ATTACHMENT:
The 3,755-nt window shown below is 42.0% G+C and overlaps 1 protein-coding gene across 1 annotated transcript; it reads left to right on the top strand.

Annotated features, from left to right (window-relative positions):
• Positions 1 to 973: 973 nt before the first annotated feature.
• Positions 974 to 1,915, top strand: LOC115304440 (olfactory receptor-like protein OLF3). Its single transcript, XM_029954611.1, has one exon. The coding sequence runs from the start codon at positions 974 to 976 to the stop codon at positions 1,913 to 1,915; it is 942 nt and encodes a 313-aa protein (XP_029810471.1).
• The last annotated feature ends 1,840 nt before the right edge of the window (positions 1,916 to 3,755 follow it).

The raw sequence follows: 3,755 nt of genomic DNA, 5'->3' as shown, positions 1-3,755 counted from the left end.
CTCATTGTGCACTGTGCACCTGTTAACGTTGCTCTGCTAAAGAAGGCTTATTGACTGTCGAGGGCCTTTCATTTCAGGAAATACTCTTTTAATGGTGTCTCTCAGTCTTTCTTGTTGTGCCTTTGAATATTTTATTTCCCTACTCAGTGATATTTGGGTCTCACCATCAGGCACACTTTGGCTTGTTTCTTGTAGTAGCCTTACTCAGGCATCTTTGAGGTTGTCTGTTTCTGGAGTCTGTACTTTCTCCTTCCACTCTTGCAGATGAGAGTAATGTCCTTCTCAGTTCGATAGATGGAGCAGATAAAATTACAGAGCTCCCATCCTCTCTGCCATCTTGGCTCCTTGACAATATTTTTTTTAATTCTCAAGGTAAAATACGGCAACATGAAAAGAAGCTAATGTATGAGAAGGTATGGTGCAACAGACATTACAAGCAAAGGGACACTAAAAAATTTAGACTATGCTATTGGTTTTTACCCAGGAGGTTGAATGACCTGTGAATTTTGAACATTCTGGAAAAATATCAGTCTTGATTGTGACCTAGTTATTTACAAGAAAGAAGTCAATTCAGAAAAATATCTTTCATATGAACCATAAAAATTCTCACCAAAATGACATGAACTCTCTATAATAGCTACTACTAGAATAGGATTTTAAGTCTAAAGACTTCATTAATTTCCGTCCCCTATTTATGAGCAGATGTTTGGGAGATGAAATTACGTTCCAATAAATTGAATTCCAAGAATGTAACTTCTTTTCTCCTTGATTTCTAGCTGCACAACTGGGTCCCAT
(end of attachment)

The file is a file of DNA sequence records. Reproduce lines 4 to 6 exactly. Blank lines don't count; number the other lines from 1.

• Positions 974 to 1,915, top strand: LOC115304440 (olfactory receptor-like protein OLF3). Its single transcript, XM_029954611.1, has one exon. The coding sequence runs from the start codon at positions 974 to 976 to the stop codon at positions 1,913 to 1,915; it is 942 nt and encodes a 313-aa protein (XP_029810471.1).
• The last annotated feature ends 1,840 nt before the right edge of the window (positions 1,916 to 3,755 follow it).

The raw sequence follows: 3,755 nt of genomic DNA, 5'->3' as shown, positions 1-3,755 counted from the left end.